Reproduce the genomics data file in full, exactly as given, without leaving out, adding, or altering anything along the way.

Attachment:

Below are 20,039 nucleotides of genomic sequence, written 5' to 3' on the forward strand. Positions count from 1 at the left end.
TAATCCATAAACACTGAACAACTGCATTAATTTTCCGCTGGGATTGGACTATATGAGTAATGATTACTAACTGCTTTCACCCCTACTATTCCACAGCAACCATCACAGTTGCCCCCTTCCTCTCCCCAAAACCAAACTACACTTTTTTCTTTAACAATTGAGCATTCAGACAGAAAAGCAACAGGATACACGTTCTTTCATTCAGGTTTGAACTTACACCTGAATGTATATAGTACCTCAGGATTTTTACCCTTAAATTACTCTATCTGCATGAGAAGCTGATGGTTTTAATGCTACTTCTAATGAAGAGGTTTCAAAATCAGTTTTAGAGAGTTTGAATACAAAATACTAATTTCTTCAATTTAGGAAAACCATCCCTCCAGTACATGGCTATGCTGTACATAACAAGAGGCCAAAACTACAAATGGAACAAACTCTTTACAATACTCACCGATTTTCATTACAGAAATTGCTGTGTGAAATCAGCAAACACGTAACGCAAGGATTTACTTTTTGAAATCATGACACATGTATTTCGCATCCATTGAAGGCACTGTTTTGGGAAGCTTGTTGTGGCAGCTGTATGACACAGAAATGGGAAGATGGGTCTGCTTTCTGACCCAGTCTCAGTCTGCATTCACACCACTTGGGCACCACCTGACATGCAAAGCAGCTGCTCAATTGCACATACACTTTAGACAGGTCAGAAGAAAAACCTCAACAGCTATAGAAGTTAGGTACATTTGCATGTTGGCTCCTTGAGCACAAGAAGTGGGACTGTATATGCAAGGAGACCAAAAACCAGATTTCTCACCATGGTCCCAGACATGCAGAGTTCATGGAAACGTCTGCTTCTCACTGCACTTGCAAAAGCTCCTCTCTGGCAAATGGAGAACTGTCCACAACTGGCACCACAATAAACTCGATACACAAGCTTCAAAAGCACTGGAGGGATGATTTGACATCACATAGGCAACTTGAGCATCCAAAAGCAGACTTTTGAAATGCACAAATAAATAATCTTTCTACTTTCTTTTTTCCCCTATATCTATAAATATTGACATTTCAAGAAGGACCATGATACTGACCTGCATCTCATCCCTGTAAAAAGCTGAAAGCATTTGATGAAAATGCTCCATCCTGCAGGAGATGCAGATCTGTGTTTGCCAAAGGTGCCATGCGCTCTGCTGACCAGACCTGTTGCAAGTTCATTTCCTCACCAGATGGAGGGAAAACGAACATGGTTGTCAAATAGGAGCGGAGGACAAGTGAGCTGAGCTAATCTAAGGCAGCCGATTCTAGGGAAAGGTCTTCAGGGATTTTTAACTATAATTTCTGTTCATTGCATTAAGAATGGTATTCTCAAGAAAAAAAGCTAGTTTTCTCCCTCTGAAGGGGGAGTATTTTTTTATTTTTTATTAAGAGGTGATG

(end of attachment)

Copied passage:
Below are 20,039 nucleotides of genomic sequence, written 5' to 3' on the forward strand. Positions count from 1 at the left end.
TAATCCATAAACACTGAACAACTGCATTAATTTTCCGCTGGGATTGGACTATATGAGTAATGATTACTAACTGCTTTCACCCCTACTATTCCACAGCAACCATCACAGTTGCCCCCTTCCTCTCCCCAAAACCAAACTACACTTTTTTCTTTAACAATTGAGCATTCAGACAGAAAAGCAACAGGATACACGTTCTTTCATTCAGGTTTGAACTTACACCTGAATGTATATAGTACCTCAGGATTTTTACCCTTAAATTACTCTATCTGCATGAGAAGCTGATGGTTTTAATGCTACTTCTAATGAAGAGGTTTCAAAATCAGTTTTAGAGAGTTTGAATACAAAATACTAATTTCTTCAATTTAGGAAAACCATCCCTCCAGTACATGGCTATGCTGTACATAACAAGAGGCCAAAACTACAAATGGAACAAACTCTTTACAATACTCACCGATTTTCATTACAGAAATTGCTGTGTGAAATCAGCAAACACGTAACGCAAGGATTTACTTTTTGAAATCATGACACATGTATTTCGCATCCATTGAAGGCACTGTTTTGGGAAGCTTGTTGTGGCAGCTGTATGACACAGAAATGGGAAGATGGGTCTGCTTTCTGACCCAGTCTCAGTCTGCATTCACACCACTTGGGCACCACCTGACATGCAAAGCAGCTGCTCAATTGCACATACACTTTAGACAGGTCAGAAGAAAAACCTCAACAGCTATAGAAGTTAGGTACATTTGCATGTTGGCTCCTTGAGCACAAGAAGTGGGACTGTATATGCAAGGAGACCAAAAACCAGATTTCTCACCATGGTCCCAGACATGCAGAGTTCATGGAAACGTCTGCTTCTCACTGCACTTGCAAAAGCTCCTCTCTGGCAAATGGAGAACTGTCCACAACTGGCACCACAATAAACTCGATACACAAGCTTCAAAAGCACTGGAGGGATGATTTGACATCACATAGGCAACTTGAGCATCCAAAAGCAGACTTTTGAAATGCACAAATAAATAATCTTTCTACTTTCTTTTTTCCCCTATATCTATAAATATTGACATTTCAAGAAGGACCATGATACTGACCTGCATCTCATCCCTGTAAAAAGCTGAAAGCATTTGATGAAAATGCTCCATCCTGCAGGAGATGCAGATCTGTGTTTGCCAAAGGTGCCATGCGCTCTGCTGACCAGACCTGTTGCAAGTTCATTTCCTCACCAGATGGAGGGAAAACGAACATGGTTGTCAAATAGGAGCGGAGGACAAGTGAGCTGAGCTAATCTAAGGCAGCCGATTCTAGGGAAAGGTCTTCAGGGATTTTTAACTATAATTTCTGTTCATTGCATTAAGAATGGTATTCTCAAGAAAAAAAGCTAGTTTTCTCCCTCTGAAGGGGGAGTATTTTTTTATTTTTTATTAAGAGGTGATG